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Re: proposal for Issue #23 (relax requirement for NFC transcoding)

From: Martin J. Dürst <duerst@it.aoyama.ac.jp>
Date: Fri, 01 Oct 2010 17:32:46 +0900
Message-ID: <4CA59CAE.5090200@it.aoyama.ac.jp>
To: "Phillips, Addison" <addison@lab126.com>
CC: Bjoern Hoehrmann <derhoermi@gmx.net>, "public-iri@w3.org" <public-iri@w3.org>
Hello Addison, Björn,

On 2010/10/01 13:42, Phillips, Addison wrote:
> (personal response)
>
> Bjoern wrote:
>
>>> 1. Change the text above to read:
>>>
>>>    If the IRI or IRI reference is an octet stream in some known
>> non-
>>>    Unicode character encoding, convert the IRI to a sequence of
>>>    characters from the UCS.
>>>
>>>    In other cases (written on paper, read aloud, or otherwise
>>>    represented independent of any character encoding) represent
>> the IRI
>>>    as a sequence of characters from the UCS.
>>
>> IRIs are by definition a sequence of characters from the UCS.

Well, they can also be on paper or in sound. The "from the UCS" is 
relevant even for paper and sound because even there, IRIs cannot 
contain characters that aren't part of Unicode (e.g. logo-like stuff,...).

>> With
>> the requirement gone, I do not think there is a point in having this
>> section in the document.
>
> 3.1 is not superfluous! The first step in processing an IRI is to obtain it as a sequence of Unicode characters. It will not occur to all users (or implementers) that the IRI is the UCS sequence, not necessarily the octets you find floating in your tag soup.
>
>>
>>> 2. Add the following text just after the second paragraph above:
>>>
>>> NOTE: Some character encodings or transcriptions can be converted
>> to or
>>> represented by more than one sequence of Unicode characters.
>> Ideally the
>>> resulting IRI would use a normalized form, such as Unicode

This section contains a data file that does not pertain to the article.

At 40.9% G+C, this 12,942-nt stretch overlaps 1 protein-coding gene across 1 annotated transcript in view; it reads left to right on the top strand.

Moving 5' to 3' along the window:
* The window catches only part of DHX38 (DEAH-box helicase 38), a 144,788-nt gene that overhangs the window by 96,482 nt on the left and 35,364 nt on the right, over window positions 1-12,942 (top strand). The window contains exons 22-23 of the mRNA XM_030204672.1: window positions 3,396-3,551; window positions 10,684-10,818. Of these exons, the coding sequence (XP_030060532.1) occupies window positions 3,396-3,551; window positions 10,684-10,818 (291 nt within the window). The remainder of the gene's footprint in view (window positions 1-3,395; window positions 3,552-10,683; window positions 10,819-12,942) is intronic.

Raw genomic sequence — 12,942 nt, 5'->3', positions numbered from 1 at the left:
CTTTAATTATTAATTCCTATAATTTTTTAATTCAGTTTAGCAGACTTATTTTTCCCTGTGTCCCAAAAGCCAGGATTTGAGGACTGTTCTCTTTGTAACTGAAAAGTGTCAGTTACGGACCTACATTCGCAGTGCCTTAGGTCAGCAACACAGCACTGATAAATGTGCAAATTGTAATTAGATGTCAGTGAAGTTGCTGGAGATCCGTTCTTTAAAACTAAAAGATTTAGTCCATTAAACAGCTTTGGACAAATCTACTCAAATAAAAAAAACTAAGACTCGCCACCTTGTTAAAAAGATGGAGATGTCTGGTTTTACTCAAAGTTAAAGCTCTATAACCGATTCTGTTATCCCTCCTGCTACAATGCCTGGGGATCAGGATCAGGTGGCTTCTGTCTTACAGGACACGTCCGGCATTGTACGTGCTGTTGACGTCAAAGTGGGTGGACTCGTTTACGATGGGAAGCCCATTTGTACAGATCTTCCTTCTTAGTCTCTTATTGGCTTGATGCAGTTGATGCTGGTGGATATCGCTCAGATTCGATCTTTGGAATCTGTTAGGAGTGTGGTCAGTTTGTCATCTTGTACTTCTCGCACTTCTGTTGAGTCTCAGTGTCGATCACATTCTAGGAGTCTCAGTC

>> Normalization
>>> Form C (NFC, [UTR15]), since that ensures a stable, consistent
>>> representation that is most likely to produce the intended results.
>>> Implementers and users are cautioned that, while denormalized
>> character
>>> sequences are valid, they might be difficult for other users or
>>> processes to guess and might produce unexpected results.
>>
>> Normalization is already discussed in 5.3.2.2 "Character
>> Normalization", any discussion of it should be moved there if it's not already
>> covered.

Reading section 5.3.2.2, it contains MUSTs that are very much predicated 
on the assumption of normalizing transcoders and use of NFC when 
creating IRIs. I think this section requires some rework.

> We could do that. However, it is probably worth pointing out that there are normalizing and non-normalizing transcodings. Perhaps something more terse and aimed at the normalization section:
>
> NOTE: Sometimes a particular character encoding or transcription can be represented by more than one sequence of Unicode characters. To help ensure interoperability, ideally the resulting IRI would use a normalized form. See Character Normalization [5.3.2.2].

I don't understand "character encoding or transcription". "Character 
encoding" refers to thing such as UTF-8, Shift_JIS,...
Of course I can represent 'UTF-8' also by 'utf-8', but that's not what 
we are talking about :-).

Regards,   Martin.


-- 
#-# Martin J. Dürst, Professor, Aoyama Gakuin University
#-# http://www.sw.it.aoyama.ac.jp   mailto:duerst@it.aoyama.ac.jp
Received on Friday, 1 October 2010 08:33:31 GMT

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